The Signs of the Times


June 6, 1878

Parents as Counselors


Parents should encourage their children to confide in them and unburden to them their heart griefs, their daily little annoyances and trials. If they do this, the parents can learn to sympathize with their children, and pray for them and with them, that God would shield and guide them. They should point them to their never-failing Friend and Counselor, who will be touched with the feelings of their infirmities. He was tempted in all points like as we are, yet without sin. ST June 6, 1878, par. 1

Satan tempts children to be reserved to their parents, and choose their young and inexperienced companions as their confidants; such as cannot help them, or give them good advice. They indulge in unprofitable conversation upon the acts and doings of others, which wither noble, devotional thoughts and feelings, and drive good and holy desires from the heart, and leave it cold and destitute of true love for God. ST June 6, 1878, par. 2

Children would be saved from many evils if they would be more familiar with their parents. Parents should encourage in their children a disposition to be open and frank with them, to come to them with their difficulties, and when they are perplexed as to what course is right, to lay the matter just as they view it before their parents, and ask advice of them. Who are so well calculated to see and point out their dangers as godly parents? Who can understand the peculiar temperaments of their children as well as they? The mother who has watched every turn of the mind from infancy, and is acquainted with the natural disposition, is best prepared to counsel her children. Who can tell as well what traits of character to check and restrain, as the mother, aided by the father? ST June 6, 1878, par. 3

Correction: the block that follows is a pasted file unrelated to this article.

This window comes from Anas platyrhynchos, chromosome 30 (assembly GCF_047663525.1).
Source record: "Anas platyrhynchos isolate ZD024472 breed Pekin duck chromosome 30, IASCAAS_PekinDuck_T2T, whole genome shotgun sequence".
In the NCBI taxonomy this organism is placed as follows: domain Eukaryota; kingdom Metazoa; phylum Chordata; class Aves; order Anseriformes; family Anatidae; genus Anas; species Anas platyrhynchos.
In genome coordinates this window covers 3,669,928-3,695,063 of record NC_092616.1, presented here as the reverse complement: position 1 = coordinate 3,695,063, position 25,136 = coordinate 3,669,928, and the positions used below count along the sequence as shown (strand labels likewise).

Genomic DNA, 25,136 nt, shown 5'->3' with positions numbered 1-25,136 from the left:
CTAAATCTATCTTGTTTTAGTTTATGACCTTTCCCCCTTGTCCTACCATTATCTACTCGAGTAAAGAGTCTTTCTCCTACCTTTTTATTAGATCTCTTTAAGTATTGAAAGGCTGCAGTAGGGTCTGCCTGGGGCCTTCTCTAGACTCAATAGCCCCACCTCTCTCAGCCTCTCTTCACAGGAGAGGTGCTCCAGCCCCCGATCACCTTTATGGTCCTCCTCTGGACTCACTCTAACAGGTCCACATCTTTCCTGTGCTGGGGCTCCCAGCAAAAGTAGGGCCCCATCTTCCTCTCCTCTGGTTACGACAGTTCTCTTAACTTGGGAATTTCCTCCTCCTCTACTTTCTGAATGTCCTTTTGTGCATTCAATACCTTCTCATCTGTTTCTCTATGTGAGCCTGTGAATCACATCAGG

Children who are Christians will prefer the love and approbation of their God-fearing parents above every earthly blessing. They will love and honor their parents. This should be one of the principal studies of their lives, How can I make my parents happy? Children who have not been disciplined and received right instruction, have but little sense of their obligations to their parents. It is often the case that the more their parents do for them the more ungrateful they are, and the less they respect them. Children that have been petted and waited upon, always expect it; and if their expectations are not met, they are disappointed and discouraged. This same disposition will be seen through their whole lives, and they will be helpless, leaning upon others for aid, expecting others to favor them and yield to them. And if they are opposed, even after grown to manhood and womanhood, they think themselves abused; and thus they worry their way through the world, hardly able to bear their own weight, often murmuring and fretting because everything does not suit them. Much sin results from idleness. Active hands and minds do not find time to heed every temptation the enemy suggests; but idle hands and brains are all ready for Satan to control, and parents should teach their children that idleness is sin. ST June 6, 1878, par. 4

Many parents think that if they gratify the wishes of their children, and let them follow their own inclinations, they will gain their love. What a mistaken idea! What an error! Children thus disciplined, grow up unrestrained in their desires, unyielding in their dispositions, selfish, exacting, and overbearing, and are a curse to themselves and everybody around them. Parents, to a great extent, hold the future happiness of their children in their own hands. Upon them rests the important work of forming their children's character. The instructions they give them in childhood will follow them all through their lives. Parents can sow the seed which will spring up and bear fruit either for good or evil. ST June 6, 1878, par. 5

E. G. W.